spaceSpace and Physicsspacechemistry

We've Never Found Fire Beyond The Earth, And There's A Reason For That

Controlling fire is considered one of humanity’s defining achievements, but its existence is also one of the things that, as far as we know, is distinctive to the Earth.


Stephen Luntz


Stephen Luntz

Freelance Writer

Stephen has a science degree with a major in physics, an arts degree with majors in English Literature and History and Philosophy of Science and a Graduate Diploma in Science Communication.

Freelance Writer

bushfire in Australian outback

Fire needs fuel and oxygen. Both are usually the products of life, which is why we haven't found it anywhere beyond the Earth. Image credit: JP Phillippe/

In Greek mythology, Prometheus suffered appalling torment for stealing fire from the gods. So it’s slightly ironic that those gods, or at least the planets identified with their Roman counterparts, don’t actually have any fire. That applies to Apollo too. While the Sun is often referred to as fiery, the process of fusion that provides its heat is something very different. It’s only billions of years of life on Earth that made fire possible, and if any of the planets we are finding around other stars support fire, it would be a very big hint they have life on them as well.

Fire generally requires the presence of oxygen. Although oxygen is the third most abundant element in the universe, it bonds so readily to others that it is seldom found in the molecular form that makes fire possible. A few other gases have been found that can burn particular materials, but these are typically rare and considerably less likely than oxygen to be found outside a chemistry lab.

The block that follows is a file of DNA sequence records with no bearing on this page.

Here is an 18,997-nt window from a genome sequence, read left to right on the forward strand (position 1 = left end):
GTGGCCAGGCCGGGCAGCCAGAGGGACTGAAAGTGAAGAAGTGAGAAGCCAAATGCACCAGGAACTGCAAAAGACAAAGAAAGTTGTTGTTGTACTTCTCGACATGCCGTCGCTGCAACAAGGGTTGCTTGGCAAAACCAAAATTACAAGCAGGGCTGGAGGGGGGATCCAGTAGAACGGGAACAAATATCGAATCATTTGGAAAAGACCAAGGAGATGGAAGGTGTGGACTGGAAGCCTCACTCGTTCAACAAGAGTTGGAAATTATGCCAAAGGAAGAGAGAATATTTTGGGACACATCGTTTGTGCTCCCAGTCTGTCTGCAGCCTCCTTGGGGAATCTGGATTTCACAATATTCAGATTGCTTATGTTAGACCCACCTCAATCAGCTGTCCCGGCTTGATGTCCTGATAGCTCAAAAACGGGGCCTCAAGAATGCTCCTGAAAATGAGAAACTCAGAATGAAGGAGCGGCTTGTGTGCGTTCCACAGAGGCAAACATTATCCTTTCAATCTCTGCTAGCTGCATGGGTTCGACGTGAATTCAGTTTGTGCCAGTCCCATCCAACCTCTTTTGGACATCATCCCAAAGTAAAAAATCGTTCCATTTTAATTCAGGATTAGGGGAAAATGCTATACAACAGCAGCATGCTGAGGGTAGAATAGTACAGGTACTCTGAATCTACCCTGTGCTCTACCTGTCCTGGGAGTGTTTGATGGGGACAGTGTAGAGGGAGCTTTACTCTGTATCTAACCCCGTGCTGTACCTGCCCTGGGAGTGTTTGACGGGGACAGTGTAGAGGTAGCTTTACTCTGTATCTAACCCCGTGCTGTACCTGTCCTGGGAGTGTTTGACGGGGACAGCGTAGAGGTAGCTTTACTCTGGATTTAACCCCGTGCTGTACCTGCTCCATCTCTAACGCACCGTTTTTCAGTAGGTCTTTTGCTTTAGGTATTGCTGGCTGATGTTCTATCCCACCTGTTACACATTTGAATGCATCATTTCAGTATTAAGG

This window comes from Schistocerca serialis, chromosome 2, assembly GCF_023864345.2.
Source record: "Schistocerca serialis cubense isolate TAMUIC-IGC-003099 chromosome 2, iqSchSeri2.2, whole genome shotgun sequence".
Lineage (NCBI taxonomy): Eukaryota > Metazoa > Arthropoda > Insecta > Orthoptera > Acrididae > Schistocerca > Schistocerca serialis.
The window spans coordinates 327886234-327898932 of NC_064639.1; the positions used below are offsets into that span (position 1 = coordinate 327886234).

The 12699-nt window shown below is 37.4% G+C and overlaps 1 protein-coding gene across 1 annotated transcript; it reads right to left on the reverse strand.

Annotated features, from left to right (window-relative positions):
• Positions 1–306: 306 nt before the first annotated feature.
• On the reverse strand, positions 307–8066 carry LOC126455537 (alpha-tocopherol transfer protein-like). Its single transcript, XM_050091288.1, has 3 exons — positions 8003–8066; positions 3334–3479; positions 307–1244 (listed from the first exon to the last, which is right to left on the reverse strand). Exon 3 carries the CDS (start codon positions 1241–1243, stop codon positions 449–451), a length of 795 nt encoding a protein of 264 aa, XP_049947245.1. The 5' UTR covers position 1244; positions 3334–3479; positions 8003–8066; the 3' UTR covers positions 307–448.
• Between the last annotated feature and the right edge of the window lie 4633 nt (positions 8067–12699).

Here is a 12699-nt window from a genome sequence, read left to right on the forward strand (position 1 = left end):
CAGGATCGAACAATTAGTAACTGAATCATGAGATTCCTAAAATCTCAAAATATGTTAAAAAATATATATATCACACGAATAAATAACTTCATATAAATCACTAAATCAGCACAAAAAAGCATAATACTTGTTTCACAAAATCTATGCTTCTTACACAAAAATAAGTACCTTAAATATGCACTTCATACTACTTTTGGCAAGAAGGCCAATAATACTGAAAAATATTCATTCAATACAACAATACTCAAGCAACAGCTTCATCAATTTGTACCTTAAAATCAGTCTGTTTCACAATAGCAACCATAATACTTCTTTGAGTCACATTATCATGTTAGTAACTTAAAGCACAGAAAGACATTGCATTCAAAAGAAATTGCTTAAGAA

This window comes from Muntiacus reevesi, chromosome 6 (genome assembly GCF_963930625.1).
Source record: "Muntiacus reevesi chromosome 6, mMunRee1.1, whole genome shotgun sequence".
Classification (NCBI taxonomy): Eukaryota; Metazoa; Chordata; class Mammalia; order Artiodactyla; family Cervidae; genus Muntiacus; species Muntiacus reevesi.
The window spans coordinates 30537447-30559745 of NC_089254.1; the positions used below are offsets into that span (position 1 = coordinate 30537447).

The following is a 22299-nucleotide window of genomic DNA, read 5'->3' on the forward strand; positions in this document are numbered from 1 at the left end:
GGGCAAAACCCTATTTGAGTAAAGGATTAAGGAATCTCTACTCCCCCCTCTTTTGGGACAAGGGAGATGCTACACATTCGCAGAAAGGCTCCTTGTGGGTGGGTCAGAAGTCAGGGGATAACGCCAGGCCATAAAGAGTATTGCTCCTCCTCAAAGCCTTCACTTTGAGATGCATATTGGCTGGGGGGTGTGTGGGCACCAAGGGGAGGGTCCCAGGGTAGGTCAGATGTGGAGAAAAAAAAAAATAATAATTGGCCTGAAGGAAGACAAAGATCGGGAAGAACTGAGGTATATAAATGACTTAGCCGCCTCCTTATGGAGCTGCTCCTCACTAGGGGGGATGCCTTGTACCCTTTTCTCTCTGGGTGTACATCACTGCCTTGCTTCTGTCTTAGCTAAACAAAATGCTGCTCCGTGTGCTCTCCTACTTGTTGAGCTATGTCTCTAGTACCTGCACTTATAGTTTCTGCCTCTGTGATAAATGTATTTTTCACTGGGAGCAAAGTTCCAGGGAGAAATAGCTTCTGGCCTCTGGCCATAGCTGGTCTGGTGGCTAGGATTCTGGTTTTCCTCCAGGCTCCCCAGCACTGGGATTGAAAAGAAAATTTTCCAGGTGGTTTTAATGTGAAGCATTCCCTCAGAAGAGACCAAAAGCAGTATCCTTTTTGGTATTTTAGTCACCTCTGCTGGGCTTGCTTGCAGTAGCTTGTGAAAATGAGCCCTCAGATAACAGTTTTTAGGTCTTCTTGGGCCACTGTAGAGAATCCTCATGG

Neither oxygen nor these alternatives are present elsewhere in the Solar System at the concentrations needed for combustion. Indeed, there is no evidence of fire in the fossil record prior to the Middle Ordovician period. Although there had been oxygen in the atmosphere since the Great Oxidation Event almost two billion years before, the concentration was too low to allow fire to be sustained.

If all life on Earth suddenly disappeared, the oxygen in Earth’s atmosphere would gradually react with rocks until it was all gone. As it is, limited fuels are available to people living at high altitudes, because many won’t burn as the oxygen becomes scarce. Get high enough and nothing burns at all.

Although the sustained presence of oxygen is considered a likely sign of life, it’s not certain proof on its own, which is why astronomers are seeking combinations of gases as biosignatures. With so much oxygen bound up in the surface of planets, it is possible some chemical processes could cause its release, but it is still unlikely this would provide the abundance needed to sustain fire.

Moreover, fire needs fuel (and heat) as well. There’s a pattern to what we burn: wood from trees, coal from ancient forests and oil that was once simple organisms. Most of the substances capable of undergoing the rapid oxidation process that produces flames are also products of life. 


Methane and hydrogen both burn, and can exist without life – they make up most of Jupiter and Titan’s lakes respectively. However, the combination of either of these with oxygen would be considered a much better indication of life forms changing the atmosphere than oxygen alone.

Some phenomena can look enough like fire to fool our eyes, even beyond fusion in stars. Erupting volcanoes can produce “fire fountains”, which has noted probably occur on Jupiter’s moon Io. Tidal forces applied by Jupiter and the outer moons have turned Io’s interior molten, making eruptions near constant. Fire fountains are not actual fire however, instead being magma spraying up through a vent.

There will probably always be easier ways to test for the presence of life on new worlds, but fire could work in a pinch – as long as you can distinguish it from things that look similar.


spaceSpace and Physicsspacechemistry
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